Divorce penalty? Tax reform could shrink alimony for ex-spouses; could cause different advice in divorce cases, says Kaine Fisher, Rose Law Group partner, director Family Law

Photo: zimmytws/Thinkstock


By Sarah O’Brien | CNBC

Alimony payments mandated by divorce agreements could lose their beneficial tax treatment.

The Tax Cuts and Jobs Act, unveiled on Thursday, includes a provision to kill the deduction that taxpayers get for making such payments to an ex-spouse. Although it’s just one of the many tax breaks eliminated under the legislation, experts say it will end up most hurting the person receiving the money.

“Alimony payers won’t be able to afford to give as much because they’ll have to give it to Uncle Sam instead,” said Nancy Hetrick, a certified divorce financial analyst and senior advisor at Better Money Decisions in Phoenix, Arizona. “There will be less money to go around to support the two households.”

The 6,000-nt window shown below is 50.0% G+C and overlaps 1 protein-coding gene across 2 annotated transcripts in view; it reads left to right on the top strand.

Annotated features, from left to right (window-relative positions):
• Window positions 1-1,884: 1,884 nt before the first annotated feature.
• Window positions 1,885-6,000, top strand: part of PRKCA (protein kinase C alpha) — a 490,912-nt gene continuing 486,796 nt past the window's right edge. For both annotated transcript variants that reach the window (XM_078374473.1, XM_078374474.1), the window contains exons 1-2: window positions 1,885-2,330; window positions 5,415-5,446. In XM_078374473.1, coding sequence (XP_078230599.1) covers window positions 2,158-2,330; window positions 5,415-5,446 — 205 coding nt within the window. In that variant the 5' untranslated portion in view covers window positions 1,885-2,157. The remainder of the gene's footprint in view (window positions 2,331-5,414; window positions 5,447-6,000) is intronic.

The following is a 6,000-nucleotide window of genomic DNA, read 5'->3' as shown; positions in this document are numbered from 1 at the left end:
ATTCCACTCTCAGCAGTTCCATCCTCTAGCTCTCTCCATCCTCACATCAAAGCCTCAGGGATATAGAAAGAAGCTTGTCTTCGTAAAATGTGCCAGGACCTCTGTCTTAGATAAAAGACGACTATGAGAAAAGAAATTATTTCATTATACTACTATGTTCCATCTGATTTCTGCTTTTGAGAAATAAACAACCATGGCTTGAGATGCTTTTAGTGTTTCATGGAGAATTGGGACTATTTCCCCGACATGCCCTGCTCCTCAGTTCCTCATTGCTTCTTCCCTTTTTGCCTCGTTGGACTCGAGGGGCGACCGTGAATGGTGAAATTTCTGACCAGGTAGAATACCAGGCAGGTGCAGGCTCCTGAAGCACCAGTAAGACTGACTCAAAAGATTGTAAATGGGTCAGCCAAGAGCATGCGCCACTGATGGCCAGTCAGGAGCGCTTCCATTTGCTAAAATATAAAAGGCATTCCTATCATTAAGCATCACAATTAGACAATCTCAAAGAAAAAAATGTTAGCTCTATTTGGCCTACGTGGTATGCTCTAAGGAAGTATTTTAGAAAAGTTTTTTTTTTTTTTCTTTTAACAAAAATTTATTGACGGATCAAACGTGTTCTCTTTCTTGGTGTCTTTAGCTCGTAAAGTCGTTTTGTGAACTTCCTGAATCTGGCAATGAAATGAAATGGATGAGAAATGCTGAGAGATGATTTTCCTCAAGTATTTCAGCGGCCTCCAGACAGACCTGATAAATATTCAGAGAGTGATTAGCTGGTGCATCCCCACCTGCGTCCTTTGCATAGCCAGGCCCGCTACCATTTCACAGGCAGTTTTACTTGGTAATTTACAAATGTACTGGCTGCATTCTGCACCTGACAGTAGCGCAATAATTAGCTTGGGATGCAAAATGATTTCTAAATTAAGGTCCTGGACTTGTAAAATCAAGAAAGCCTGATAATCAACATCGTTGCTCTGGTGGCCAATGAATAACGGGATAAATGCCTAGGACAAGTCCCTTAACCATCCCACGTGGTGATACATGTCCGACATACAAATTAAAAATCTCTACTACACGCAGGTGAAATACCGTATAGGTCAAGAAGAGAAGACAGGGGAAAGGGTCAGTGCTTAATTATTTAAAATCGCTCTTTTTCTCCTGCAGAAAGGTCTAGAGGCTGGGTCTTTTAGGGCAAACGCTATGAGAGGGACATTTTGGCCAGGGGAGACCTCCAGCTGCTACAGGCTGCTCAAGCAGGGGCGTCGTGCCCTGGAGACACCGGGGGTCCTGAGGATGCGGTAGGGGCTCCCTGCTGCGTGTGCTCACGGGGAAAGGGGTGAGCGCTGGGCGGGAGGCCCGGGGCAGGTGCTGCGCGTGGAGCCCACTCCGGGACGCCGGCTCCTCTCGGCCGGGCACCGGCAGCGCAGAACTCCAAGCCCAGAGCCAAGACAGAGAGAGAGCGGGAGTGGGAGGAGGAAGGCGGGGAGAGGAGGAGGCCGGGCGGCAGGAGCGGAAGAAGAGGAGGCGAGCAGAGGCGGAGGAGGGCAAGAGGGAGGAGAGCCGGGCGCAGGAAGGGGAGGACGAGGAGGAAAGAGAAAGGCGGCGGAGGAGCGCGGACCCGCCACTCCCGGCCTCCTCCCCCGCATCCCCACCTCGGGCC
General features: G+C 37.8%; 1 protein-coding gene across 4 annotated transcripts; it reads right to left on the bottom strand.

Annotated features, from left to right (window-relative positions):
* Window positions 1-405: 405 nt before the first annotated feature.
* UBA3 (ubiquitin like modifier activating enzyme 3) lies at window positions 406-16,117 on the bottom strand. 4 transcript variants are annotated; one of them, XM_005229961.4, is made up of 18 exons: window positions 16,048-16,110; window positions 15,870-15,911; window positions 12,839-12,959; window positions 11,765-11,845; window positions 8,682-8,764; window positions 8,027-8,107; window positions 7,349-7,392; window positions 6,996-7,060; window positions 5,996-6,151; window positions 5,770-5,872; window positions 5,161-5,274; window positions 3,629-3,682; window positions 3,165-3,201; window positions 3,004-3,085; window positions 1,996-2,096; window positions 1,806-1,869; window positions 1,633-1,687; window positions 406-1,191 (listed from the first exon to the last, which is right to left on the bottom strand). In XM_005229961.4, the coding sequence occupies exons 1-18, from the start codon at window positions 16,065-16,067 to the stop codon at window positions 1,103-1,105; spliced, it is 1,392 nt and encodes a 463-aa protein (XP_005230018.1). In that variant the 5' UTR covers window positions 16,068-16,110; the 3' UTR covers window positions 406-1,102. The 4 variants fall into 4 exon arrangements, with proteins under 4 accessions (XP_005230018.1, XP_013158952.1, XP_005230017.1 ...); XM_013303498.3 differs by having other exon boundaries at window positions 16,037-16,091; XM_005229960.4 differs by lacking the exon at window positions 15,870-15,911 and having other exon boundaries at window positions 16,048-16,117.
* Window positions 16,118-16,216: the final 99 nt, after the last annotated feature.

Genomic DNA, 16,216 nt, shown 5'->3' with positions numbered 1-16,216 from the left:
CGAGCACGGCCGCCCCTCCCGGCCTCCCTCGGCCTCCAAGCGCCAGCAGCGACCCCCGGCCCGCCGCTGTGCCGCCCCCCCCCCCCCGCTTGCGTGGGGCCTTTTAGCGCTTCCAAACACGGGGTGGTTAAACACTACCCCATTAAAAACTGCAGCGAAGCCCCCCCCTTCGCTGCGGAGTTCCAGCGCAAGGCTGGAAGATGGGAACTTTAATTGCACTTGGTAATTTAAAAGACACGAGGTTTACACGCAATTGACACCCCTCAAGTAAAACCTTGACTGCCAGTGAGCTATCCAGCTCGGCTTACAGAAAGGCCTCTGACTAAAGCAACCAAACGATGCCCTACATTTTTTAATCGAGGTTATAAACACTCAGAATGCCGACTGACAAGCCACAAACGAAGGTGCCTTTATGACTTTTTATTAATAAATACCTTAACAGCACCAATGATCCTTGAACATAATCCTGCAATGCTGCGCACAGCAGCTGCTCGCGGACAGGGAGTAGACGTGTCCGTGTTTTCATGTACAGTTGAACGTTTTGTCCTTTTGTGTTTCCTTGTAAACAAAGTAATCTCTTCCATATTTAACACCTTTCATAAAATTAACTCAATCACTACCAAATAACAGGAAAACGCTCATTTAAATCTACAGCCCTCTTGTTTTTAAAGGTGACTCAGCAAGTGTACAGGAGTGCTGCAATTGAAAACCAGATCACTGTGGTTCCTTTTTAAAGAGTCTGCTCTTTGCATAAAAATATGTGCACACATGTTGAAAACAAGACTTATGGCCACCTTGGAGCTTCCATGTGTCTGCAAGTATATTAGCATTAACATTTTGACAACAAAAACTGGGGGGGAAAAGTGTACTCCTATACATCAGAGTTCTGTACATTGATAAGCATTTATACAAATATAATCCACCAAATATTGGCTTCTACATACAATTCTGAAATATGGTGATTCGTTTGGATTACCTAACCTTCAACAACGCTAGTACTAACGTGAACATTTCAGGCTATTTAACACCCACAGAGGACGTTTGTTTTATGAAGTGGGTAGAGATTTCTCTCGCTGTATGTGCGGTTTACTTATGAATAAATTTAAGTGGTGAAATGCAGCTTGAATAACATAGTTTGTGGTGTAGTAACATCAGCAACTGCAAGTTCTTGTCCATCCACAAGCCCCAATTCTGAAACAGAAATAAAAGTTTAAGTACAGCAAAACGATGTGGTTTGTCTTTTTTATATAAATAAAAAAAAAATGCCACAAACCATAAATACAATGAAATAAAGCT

“Currently, the payment of spousal maintenance (alimony) is tax deductible, and the recipient must pay taxes on payments received. The exact amount of tax paid is dependent primarily on the recipient’s tax bracket. The proposed bill would end the deduction for the payors, and income inclusion for payees, for dissolutions after December 31, 2017.

“I hesitate to speculate about whether this bill will pass, but the possibility of such a drastic change has forced me to do some heavy-duty divorce planning for my current clients. I must now carefully consider whether it makes sense to push for mediation or a settlement conference, in an effort to get the case resolved, before the end of the year.”

~Kaine Fisher


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November 2017